It was only my family who had the curse and exited this plane of existence, one after the other, but that's a story for another time. It's phenomenal I am this old.

Because of the circumstances surrounding my family I have a house full of stuff everyone else owned, some kind of reciprocity of ancestorhood, I guess. In other words, whatever my siblings took when my parents died came back to me two-fold when they died.

Here's just a sampling from the boxloads: My mother's girlhood curling iron, the kind you heat up in a flame; her red plastic rhinestone sunglasses from the late 50s; my father's selective service card and dog tags; miscellaneous pocket watches from the old days and I no longer know who owned them; my brother's set of the Chip Hilton sports series; initialed cuff links in a jewelry store box from the old country; a Milwaukee Braves program from the year they won the world series; my grandfather's homemade hog-butchering knife; ration books from World War II; a metal band-aid box full of keys from every house and car my parent's ever owned; velvet dresses from the 1920s and chiffon and lace nightgowns from wistful wedding nights of long ago; my grandmother's scrub brush, the soft bristles bent sideways from wear; a rusted meat grinder; various cameras from a Kodak Brownie to a 2 1/4 Rollieflex; a 1963 hospital bill from when I had my tonsils out; hankies and doilies and gaudish pins with fake jewels.........the list goes on and on.

Somehow in all the memorabilia I can't find my father's death certificate so I had to send for it, and pay more money, LOL.

My sister-in-law sent me a copy of my brother's death certificate, which I'd never seen. He died at age 40 in Minnesota, running through an airport. It was weird to look at it, wondering what he thought those last seconds, being in a strange place, probably surrounded by strangers when he collapsed.

He was a federal corporate auditor for the IRS and I loved to tease him about how he was the dreaded tax man capable of making CEOs know, me the flower child and he a government man.

A steady stream of corporate executives showed up at his funeral to honor the man that had shown their companies how to save money. He was surrounded by bouquets that told how honest a tax man he really was.

The girls that worked in his office at the federal building in downtown Milwaukee sobbed while telling the tales of his merciless taunts: how their mittens were often found tossed up into the ceiling light fixtures.

How could they go on, they wailed, knowing there would never again be an errant mitten?

I know it's you, dear brother, behind this accounting nightmare, just like I know it was you who put a can of N/A beer in my purse at every family gathering, in the glove compartment of my car, in the medicine cabinet.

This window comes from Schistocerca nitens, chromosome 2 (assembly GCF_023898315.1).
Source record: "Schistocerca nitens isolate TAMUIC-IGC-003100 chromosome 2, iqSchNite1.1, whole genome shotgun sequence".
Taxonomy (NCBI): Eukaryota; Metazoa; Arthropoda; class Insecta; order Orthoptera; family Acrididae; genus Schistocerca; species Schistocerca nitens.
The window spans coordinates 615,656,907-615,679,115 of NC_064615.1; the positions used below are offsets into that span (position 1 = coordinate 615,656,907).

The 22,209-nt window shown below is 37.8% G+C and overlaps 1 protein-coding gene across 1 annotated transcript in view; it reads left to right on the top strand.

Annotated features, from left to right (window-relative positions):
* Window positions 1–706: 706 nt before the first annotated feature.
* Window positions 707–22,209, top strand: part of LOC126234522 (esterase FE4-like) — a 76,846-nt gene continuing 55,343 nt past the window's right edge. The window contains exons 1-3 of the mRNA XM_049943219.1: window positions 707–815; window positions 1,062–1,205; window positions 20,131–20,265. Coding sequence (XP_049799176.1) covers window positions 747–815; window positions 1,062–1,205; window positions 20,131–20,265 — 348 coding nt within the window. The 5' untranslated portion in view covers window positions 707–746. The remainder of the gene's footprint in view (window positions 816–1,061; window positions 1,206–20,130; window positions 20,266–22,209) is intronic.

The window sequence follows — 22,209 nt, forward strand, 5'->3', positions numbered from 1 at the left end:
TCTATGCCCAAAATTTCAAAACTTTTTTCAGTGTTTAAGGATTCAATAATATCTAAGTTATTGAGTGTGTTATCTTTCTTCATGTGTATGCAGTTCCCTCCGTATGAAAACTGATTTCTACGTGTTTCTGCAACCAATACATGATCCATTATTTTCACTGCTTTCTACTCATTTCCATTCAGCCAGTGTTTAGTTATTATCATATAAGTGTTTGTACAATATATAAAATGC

And, as for that age old question you always posed to me "I know you are but what am I?"

I can finally answer that:

You are such a part of me......................

Now help me get the damn $39.50!

Monday, February 12, 2007

I had to update my blog just now.
It was very scarey for me, I don't like change of any kind, in fact I'd put it off until they wouldn't let me log on without conforming!

I was then invited to create some widgets, feeds and custom domains, which made me involuntarily shudder. I had to look away.

I don't know what they are and don't want to know.

I'd rather have my old Smith Corona back but that ain't gonna happen anytime soon.

I may be too old to keep up with all this stuff, it seems like every second I am being asked to learn something new. Is this fair?

Ah, forgive me, I had a brief lapse for a second. Life, after all, isn't fair, but no one tells you that until you are just old enough to be bitterly disappointed.

At first it's all fun and games. Then the first big blow: finding out you cannot marry your father, he is already married, followed by the Santa Claus, Easter Bunny and Tooth Fairy debauchle, and the horrifying knowledge, revealed by the bullies at school, that
contrary to what your parents told you, you are not the cutest, smartest, or most talented kid in the world, let alone the best colorer.

The first time someone laughs at your hairdo or says you look like a "Dolly Madison doughnut, without the hole," it's all downhill.

Jiminey Cricket...a liar. When you wish upon a star nothing happens.

It's the same with all this walking I am doing with four pair of pants on, several layers of shirts, multiple socks, two hats, you get the picture.

If you see someone walking down Camelot Drive in Fond du Lac moving like one of those zombies from "Night of the Living Dead," you will know why.

I thought I was supposed to feel better afterwards, but instead I ache all over from the cold and all the clothes that cut off my circulation. I would like to take a hot bath, with bubbles, but the damn drain only lets the tub fill up half way. If there's a reason for this crime against humanity, I'd like to know.

I had to resort, once again, to duct tape.

Now, just to comfort myself from imminent change, childhood disappointments, and the setting in of arthritis, I am forced to ingest the following:

Seven freshly baked chocolate chips cookies, the chips still warm and melty. I tried not to, and in a lame attempt at self control gave a plateful to the man across the street from me digging, digging all day wth a backhoe.

It's no use.

I give up.

I will be taking therest of them to bed with me... for medicinal reasons.

Friday, February 09, 2007